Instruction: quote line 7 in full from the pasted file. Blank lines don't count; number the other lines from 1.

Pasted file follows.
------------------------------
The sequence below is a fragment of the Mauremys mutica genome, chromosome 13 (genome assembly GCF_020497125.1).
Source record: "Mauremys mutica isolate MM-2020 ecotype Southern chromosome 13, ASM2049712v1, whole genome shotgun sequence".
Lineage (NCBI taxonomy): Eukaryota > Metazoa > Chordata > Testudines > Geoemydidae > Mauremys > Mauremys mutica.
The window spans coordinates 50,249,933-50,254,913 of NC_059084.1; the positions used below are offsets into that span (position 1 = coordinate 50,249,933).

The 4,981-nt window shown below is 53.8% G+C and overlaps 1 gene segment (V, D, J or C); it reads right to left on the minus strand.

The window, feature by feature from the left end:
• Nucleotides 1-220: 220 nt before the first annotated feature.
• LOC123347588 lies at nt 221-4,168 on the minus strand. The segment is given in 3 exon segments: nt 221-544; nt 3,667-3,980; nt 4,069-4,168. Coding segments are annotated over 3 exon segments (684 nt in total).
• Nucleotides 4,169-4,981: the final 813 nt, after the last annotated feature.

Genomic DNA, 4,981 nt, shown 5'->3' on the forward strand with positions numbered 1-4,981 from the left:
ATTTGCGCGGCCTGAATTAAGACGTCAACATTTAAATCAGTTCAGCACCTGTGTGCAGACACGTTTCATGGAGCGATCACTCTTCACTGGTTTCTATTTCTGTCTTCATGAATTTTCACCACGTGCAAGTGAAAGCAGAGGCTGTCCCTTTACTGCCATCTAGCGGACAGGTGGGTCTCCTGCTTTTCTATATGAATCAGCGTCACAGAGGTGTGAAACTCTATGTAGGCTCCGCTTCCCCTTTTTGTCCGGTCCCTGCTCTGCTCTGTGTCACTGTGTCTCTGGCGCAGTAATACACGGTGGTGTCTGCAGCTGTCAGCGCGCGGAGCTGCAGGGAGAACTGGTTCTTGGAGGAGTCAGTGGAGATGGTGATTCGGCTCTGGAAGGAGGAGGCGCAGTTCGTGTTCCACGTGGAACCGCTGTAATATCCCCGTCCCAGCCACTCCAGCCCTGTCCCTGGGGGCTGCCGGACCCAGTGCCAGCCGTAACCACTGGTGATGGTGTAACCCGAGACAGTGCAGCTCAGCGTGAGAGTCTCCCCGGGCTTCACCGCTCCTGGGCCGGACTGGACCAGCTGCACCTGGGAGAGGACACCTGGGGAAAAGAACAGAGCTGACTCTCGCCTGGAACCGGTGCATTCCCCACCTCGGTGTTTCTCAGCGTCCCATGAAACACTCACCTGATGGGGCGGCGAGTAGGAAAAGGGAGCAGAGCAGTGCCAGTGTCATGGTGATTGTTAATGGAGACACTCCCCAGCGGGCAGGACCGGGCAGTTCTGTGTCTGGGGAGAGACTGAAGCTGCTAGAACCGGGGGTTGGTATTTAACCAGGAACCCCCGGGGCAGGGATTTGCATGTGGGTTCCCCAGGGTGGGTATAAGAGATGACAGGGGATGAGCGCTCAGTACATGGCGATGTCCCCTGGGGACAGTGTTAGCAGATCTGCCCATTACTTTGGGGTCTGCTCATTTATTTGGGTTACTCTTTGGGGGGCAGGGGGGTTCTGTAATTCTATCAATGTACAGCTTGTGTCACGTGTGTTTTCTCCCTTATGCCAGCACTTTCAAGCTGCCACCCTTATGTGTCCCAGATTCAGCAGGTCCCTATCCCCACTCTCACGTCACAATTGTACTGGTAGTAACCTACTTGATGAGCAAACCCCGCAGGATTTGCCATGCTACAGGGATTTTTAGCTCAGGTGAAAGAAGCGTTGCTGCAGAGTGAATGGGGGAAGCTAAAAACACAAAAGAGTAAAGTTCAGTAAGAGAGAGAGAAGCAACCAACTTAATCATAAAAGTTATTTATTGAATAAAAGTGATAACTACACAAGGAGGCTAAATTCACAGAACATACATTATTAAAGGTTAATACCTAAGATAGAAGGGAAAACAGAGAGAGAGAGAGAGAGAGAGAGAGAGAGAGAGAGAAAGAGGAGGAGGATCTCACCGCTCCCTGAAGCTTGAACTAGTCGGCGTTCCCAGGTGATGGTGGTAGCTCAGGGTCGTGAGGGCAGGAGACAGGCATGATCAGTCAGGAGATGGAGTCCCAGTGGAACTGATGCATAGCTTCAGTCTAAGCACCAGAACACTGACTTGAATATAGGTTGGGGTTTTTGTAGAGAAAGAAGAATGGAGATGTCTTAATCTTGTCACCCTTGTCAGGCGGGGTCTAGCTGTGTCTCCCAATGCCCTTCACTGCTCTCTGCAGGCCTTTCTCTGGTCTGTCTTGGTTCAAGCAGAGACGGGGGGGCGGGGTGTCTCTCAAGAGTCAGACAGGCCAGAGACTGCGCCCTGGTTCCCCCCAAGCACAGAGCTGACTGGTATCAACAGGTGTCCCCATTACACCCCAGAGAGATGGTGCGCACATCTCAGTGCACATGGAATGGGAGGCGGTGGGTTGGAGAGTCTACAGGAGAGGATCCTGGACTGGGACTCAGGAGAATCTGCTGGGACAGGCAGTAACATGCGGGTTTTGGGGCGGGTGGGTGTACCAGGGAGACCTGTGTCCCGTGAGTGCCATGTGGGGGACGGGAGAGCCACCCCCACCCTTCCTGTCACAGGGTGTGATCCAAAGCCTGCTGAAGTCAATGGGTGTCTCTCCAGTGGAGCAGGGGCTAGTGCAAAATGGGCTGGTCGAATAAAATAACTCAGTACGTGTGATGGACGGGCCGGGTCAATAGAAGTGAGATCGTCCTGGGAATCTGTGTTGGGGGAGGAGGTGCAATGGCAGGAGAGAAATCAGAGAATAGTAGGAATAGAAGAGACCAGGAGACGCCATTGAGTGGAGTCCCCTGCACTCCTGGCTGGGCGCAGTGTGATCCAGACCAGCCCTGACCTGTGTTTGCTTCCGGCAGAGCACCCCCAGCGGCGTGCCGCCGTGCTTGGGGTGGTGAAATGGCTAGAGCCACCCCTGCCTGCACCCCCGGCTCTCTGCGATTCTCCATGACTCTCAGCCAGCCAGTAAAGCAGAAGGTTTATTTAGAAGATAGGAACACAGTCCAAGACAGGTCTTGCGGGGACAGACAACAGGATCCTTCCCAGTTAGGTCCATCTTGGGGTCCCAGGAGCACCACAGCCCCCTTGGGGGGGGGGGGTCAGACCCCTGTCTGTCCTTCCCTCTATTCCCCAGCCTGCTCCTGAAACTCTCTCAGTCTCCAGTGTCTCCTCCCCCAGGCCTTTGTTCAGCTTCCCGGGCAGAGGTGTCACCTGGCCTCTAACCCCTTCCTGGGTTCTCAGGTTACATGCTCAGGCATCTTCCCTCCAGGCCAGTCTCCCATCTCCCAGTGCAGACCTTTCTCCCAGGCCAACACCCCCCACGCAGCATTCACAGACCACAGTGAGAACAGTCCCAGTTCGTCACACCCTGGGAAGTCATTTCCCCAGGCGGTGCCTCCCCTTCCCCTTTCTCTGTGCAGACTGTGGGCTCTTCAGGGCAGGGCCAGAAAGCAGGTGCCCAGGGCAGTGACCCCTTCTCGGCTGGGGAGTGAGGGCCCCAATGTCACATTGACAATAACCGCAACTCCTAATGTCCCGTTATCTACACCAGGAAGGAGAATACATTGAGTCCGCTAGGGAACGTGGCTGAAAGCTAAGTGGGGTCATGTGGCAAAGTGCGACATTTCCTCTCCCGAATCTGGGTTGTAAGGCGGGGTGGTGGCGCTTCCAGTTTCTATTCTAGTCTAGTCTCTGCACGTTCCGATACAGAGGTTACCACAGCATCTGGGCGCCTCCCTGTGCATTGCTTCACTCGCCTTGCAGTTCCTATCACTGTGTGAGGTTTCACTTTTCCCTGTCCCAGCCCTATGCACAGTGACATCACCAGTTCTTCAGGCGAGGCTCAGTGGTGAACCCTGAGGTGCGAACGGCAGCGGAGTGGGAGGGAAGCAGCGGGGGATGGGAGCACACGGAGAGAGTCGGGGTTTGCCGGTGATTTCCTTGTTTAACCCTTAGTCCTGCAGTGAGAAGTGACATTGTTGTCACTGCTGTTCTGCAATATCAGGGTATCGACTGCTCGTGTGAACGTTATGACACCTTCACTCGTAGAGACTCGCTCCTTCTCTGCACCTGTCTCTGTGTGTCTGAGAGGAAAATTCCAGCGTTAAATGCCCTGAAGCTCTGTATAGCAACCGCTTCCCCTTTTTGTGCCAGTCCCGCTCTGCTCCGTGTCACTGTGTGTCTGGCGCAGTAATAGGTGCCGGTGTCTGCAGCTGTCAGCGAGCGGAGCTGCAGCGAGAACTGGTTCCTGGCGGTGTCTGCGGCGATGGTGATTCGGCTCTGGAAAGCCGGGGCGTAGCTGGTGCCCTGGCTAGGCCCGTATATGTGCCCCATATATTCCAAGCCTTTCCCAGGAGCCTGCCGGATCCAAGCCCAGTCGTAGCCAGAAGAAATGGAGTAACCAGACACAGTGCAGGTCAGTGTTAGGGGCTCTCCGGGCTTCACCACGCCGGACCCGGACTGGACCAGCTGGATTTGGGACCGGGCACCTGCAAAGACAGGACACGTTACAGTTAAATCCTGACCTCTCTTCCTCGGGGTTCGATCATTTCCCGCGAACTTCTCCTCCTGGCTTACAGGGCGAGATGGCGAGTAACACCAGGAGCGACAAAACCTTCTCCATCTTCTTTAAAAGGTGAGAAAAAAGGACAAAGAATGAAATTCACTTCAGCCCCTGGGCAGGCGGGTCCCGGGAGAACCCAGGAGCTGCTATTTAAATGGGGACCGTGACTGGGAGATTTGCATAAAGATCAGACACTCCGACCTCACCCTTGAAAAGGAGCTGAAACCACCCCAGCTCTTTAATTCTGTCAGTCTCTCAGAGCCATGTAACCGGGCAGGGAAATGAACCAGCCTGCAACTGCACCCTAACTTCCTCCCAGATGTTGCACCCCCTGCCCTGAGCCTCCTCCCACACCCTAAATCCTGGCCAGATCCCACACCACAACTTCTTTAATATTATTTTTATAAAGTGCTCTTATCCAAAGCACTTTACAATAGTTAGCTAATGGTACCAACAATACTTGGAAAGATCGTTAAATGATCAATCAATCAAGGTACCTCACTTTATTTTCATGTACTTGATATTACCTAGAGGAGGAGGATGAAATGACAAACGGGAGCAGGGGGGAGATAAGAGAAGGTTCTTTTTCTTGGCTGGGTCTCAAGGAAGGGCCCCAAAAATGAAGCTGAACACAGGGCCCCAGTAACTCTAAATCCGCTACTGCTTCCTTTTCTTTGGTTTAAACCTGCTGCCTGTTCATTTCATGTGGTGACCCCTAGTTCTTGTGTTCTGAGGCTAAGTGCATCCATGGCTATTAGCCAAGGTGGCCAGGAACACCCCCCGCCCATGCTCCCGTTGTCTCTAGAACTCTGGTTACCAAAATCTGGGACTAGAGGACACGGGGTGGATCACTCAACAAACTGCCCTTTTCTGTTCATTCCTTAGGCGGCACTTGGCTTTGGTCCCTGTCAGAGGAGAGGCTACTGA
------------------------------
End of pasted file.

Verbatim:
• Nucleotides 1-220: 220 nt before the first annotated feature.